On 1888 Nov 23 at 16:15-17:00 UT Von Speissen & others of Berlin, Germany, using a 3.5" refractor (x180), saw a "Triangular patch of light (time in Middlehurst catalog wrong? Moonrise was at > 18:30h. If year =1887, age=8.8 days & time OK. must be same observation as ID=256 in Cameron 1978 catalog - note similarity of names and also the reference date). Cameron 1978 catalog ID=258 and weight=1.
On 1890 Oct 03 at UT 22:00 Muller of Germany saw in Posidonius an unusual shadow (Moon low? and crater in dark part-terminator 2 deg past west wall - according to Cameron). Cameron 1978 catalog ID=267 and weight=3. ALPO/BAA weight=2.
Agrippa 1966 Sep 05 UTC 04:47-05:00 Observed by Bartlett (Baltimore, MD, USA, 5" reflector, 283x) "Within the wall shadow, the landslip was faintly illum., est. at 4, & distinctly brownish". S=6-1, T=3-1. NASA catalog weight=4 (good). NASA catalog ID #975.
Aristarchus 1961 Nov 27 UTC 23:30 Observed by Kozyrev (Crimea, Soviet Union) described in NASA catalog as: "Emission lines in spectrum of c.p. in red & blue, H2 identified, (he had obtained C2 & Swan bands in Alphonsus in '58 & '59" 50" reflector used. NASA catalog weight=5 (very high). NASA catalog TLP ID No. #755.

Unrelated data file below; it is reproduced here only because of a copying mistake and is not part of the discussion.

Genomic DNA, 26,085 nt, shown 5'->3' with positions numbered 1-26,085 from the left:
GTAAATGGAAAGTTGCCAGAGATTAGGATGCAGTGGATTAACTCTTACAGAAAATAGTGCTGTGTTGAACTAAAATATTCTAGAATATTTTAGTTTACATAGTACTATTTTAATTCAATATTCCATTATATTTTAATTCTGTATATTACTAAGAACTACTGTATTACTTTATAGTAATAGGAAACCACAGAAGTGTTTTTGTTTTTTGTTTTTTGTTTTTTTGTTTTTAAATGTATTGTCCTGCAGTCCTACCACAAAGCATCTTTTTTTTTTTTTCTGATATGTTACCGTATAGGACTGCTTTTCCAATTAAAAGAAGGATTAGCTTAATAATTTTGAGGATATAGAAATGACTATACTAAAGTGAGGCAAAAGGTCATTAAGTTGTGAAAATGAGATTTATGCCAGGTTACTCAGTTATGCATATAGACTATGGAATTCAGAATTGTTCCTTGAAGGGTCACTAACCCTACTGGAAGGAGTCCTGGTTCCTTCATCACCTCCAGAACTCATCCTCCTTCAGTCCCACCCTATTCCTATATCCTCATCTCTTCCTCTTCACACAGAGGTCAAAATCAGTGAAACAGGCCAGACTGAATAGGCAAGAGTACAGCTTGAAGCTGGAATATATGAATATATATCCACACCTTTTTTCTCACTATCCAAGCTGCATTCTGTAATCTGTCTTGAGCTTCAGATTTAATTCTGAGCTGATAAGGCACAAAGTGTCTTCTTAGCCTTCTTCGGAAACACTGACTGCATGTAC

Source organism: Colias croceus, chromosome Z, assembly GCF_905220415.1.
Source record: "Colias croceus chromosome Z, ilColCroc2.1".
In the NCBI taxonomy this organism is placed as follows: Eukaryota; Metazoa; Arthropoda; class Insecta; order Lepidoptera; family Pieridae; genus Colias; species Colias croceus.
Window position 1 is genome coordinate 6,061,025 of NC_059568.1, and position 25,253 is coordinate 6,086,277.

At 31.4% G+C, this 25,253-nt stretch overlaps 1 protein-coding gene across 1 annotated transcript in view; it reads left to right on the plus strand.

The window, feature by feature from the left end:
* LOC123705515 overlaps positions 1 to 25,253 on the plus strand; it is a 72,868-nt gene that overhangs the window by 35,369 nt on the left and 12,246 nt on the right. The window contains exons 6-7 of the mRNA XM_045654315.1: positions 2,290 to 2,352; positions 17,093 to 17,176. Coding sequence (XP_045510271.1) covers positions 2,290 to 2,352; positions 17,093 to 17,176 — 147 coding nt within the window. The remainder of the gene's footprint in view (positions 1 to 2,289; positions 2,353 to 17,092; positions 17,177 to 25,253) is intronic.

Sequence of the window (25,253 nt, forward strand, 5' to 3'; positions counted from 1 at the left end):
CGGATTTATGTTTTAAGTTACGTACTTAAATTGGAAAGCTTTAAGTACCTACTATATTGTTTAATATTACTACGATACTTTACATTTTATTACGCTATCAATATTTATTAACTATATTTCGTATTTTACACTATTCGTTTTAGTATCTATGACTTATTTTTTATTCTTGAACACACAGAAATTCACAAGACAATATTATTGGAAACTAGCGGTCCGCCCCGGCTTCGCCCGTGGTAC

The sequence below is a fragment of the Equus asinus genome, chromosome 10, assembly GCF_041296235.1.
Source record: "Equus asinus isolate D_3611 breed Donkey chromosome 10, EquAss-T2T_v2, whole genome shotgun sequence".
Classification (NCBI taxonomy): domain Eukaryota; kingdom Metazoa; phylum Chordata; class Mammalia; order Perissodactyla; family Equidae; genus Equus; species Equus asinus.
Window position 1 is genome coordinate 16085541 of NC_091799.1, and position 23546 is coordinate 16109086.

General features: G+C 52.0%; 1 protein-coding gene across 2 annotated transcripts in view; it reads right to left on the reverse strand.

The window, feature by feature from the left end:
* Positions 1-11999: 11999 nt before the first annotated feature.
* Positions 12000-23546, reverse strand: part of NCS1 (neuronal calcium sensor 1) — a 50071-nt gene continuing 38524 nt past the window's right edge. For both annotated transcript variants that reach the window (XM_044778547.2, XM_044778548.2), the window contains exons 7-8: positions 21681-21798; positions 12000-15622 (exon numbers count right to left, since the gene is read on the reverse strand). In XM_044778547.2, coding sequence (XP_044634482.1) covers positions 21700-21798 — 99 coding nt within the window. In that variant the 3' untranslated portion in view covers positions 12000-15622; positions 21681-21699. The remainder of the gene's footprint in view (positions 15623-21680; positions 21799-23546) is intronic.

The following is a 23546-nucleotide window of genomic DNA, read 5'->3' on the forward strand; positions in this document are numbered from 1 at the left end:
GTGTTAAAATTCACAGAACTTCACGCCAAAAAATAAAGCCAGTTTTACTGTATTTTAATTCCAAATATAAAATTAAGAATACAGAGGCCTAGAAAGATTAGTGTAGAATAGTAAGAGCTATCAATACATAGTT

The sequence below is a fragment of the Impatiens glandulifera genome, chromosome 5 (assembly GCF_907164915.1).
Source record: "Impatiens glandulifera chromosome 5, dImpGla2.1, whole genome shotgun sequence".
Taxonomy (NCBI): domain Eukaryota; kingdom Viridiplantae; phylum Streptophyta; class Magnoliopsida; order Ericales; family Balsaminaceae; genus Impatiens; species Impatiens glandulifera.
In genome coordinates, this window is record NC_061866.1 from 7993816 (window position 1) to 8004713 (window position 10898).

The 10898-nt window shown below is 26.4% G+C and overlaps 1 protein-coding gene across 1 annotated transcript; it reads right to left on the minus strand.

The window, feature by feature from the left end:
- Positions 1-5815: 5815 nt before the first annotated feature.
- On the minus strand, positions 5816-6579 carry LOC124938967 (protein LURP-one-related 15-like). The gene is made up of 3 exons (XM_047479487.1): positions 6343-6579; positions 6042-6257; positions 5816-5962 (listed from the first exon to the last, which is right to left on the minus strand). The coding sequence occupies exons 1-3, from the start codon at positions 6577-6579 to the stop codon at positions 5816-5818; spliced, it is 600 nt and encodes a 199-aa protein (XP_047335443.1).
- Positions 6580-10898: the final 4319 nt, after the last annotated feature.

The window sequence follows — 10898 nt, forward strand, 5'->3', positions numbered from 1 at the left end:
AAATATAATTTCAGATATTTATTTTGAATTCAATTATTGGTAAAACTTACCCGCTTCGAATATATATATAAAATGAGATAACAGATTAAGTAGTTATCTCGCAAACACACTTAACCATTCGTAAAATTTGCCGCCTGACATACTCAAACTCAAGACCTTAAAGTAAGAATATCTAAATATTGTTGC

On 1985 Sep 04 at UT 22:15 A.V. Arkhipov (Russia) detected a bright flash in Mare Tranquilitatis that lasted < 1 second and had a diameter of < 2 arc seconds i.e. the limit of seeing resolution. The Cameron 2006 catalog ID=280 and the weight=3. The ALPO/BAA weight=3.
Heraclides Point 1948 Jul 27 UT 02:00? Observed by Doherty (Stoke-on- Trent, England, 3" refractor? or 6" reflector or 10" reflector) "Strangeley blurred & misty; La Place Prom was perfectly sharp." NASA catalog weight=3 (average). NASA catalog ID #507.
On 1958 Dec 02 at UT 06:00 an unknown observer detected a TLP on the Moon. The reference for this is from Palm, 1967 Icarus. The Cameron 1978 catalog ID=709 and weight=0. The ALPO/BAA weight=1.
On 1975 Mar 04 at UT03:46-06:01 P.W.Foley (Wilmington, Dartford, Kent, UK, 12" reflector) observed bluesness along the southern wall of Plato. This is a BAA observation. The Cameron 1978 catalogue ID is #1403 and has a weight of 1. The ALPO/BAA weight=1.
On 1975 Mar 04 UT 04:01-05:30 P.W. Foley (Wilmington, Dartford, Kent, UK, 12" reflector, seeing excellent, no turbulence, slight frost and mist) had a suspicion of blue on the entire north wall of Aristarchus crater - not seen visually but detected with a Moon Blink device. Crater extremely bright and unable to penetrate it visually. Surrounding areas charp. No red/orange on south wall. All other areas proved negative. Photographs taken. No change in appearance over this time. ALPO/BAA weight=2.